• Published 28th Jul 2015
  • 1,661 Views, 7 Comments

Parents of Ponyville - insaneponyauthor

The time has come for parent-teacher conferences. Cheerilee is going to need a lot of cider to get through this.

  • ...

The Longest Parent-Teacher Day

Cheerilee dragged a hoof across her face, wiping away the last few drops of the cold water she had just splashed there, and stared into the mirror. She locked eyes with her reflection.

“Alright, Cheerilee, the night you’ve been dreading all year is finally here, but you’re going to get through it. You always do,” she told her reflection. “You will not back down in the face of shame, nor rage. You shall pierce through all pride and excuses alike, and suffer not one iota of guilt.

“You will show no doubt, for doubt is the authority-killer. Ignorance is the little death that brings total obliviousness. You will face their rowdiness, and not permit it to pass over your lesson. And when it has gone past, you will turn the eyes in the back of your head upon them. Where the doubt has gone there will be nothing. Only you will remain.”

Her hooves gripped the edges of the sink like marshmallow vices, and her breath came in big huffs as if she had just galloped all the way from Canterlot. She peered deep into her eyes in the mirror, and still saw a glimmer of fear. Her lips peeled back, revealing gritted teeth.

“You feel great! You can do it! You. Can. Do. It!” she very nearly shouted, ending up with her nose pressed against the cool glass of the mirror by the time she was done… and then she stepped back from the sink with a sigh. Well, it had been worth a try.

She turned around and headed out the bathroom door and into her classroom. She looked at the clock. 6:59 pm. It was time.

She shut her eyes and sighed as she navigated the familiar path to the main door of the schoolhouse, taking one last swing at a pep talk before unleashing the tides of darkness upon herself. “Just power through it, Cheers. Just two hours, and you’ll be home with a bucket of Caramel Swirl, a bottle of Applejack Daniel’s, and the climax of The Sculptor’s Pillar.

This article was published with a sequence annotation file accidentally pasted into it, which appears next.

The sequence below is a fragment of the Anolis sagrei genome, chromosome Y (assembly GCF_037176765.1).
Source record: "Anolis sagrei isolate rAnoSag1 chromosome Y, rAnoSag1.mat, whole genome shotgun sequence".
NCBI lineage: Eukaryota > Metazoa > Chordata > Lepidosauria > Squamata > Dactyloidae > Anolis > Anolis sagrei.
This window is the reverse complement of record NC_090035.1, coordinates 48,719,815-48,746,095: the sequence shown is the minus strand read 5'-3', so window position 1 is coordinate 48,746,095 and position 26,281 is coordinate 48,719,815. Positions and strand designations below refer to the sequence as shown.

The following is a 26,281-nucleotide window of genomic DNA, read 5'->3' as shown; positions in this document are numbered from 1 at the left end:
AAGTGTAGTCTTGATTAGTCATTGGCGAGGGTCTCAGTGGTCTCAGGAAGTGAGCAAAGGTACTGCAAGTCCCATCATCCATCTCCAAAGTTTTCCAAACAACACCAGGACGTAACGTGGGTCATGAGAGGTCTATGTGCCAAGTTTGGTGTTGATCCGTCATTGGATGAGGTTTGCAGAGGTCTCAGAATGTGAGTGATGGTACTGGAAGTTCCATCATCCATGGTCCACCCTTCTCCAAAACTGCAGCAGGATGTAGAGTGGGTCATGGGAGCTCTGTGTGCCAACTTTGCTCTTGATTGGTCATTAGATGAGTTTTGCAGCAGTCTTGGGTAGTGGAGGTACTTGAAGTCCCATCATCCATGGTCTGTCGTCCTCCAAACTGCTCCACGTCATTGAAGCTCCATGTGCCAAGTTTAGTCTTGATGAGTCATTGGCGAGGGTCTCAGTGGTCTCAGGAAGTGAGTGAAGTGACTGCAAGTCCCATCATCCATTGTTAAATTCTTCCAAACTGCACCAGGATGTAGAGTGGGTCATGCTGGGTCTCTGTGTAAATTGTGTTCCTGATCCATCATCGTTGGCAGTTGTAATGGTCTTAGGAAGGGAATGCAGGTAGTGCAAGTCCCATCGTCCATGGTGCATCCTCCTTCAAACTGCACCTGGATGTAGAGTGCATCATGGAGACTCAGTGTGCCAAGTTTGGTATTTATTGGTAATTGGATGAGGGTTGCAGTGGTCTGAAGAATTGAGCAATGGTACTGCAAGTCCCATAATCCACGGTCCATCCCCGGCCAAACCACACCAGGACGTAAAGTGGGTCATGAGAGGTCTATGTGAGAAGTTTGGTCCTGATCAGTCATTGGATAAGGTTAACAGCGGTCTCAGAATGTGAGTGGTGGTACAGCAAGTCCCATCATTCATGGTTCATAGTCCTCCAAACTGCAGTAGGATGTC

She opened her eyes and took the door handles in each hoof. “Just two hours,” she repeated under her breath as she donned her widest, of-course-you’re-not-bothering-me-est smile, and opened the doors.

“Welcome, everypony, to Parent-Teacher Conference Night!”

The words had barely left her mouth when the first order of the night crashed directly into her, snatching her up in a vice-like hug between two pink forelegs and matching wings.

“Oh, Miss Cheerilee! It’s SO good to see you again!” squealed the blue-maned mare. “Oh, but you must think I'm simply the most terrible mother in the whole world, letting a whole year go by without even once making the time to come lend a helping hoof at my darling daughter's school!”

“Not at all, Firefly,” Cherilee said, trying to pry the pegasus mare's vicegrip open while suppressing memories of the last time she had taken Firefly up on her offer to help out around the schoolhouse. She'd shown up with enough homebaked cookies to make Ponyville's dentist the richest mare in town, and left the colts and fillies bouncing off the walls for the rest of the week. The time before that, she'd volunteered to clean the school while the regular janitor was out sick, and it had taken weeks for the colts and fillies to stop slipping on the fresh floor wax. The lingering pine scent was so strong that Cheerilee had brought her garbage from home in with her every morning for two months to help mask the scent.

Cheerilee suppressed a sigh. Sometimes the enthusiastic parents were almost worse than the parents that didn't give a horseapple. Speaking of whom....

“Miss Cheerilee, you just have to see these new photos I took of our little princess!” Firefly's husband, a yellow-coated earth stallion, said as he trotted up to them. “I bought a new camera with a bigger lens and everything!”